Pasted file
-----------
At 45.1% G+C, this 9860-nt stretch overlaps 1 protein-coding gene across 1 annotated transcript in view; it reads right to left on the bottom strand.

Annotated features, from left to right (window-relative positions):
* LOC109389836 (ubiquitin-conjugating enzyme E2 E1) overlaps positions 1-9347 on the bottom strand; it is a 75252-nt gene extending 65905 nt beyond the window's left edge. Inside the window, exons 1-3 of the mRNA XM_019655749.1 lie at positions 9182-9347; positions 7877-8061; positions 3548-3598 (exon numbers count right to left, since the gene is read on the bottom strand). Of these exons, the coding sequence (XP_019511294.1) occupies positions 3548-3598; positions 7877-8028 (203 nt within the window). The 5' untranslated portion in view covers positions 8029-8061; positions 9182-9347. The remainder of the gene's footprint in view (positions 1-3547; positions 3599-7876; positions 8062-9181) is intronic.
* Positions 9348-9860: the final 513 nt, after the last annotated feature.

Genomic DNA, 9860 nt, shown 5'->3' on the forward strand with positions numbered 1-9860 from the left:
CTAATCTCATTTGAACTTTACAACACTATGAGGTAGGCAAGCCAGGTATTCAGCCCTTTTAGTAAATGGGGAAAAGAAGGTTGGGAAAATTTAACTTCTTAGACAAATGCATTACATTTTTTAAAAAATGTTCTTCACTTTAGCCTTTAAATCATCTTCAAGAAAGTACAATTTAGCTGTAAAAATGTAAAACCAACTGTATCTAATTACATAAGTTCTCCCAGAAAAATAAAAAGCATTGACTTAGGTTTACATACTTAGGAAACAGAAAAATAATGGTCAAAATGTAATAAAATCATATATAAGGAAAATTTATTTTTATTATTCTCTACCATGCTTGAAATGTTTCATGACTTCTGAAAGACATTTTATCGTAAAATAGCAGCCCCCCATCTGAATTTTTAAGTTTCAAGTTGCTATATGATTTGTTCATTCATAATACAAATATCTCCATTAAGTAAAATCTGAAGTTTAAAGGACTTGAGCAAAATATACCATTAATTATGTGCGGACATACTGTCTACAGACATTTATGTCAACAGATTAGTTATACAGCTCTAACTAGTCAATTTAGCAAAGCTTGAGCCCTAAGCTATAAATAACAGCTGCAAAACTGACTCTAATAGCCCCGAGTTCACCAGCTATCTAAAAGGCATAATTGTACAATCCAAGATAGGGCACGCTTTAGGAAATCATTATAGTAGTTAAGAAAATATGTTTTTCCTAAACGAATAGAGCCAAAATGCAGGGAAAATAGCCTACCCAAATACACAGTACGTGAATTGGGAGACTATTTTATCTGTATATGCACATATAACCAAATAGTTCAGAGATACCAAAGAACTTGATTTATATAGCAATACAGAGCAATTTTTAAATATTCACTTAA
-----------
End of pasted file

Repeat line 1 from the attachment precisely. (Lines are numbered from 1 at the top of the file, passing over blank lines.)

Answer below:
At 45.1% G+C, this 9860-nt stretch overlaps 1 protein-coding gene across 1 annotated transcript in view; it reads right to left on the bottom strand.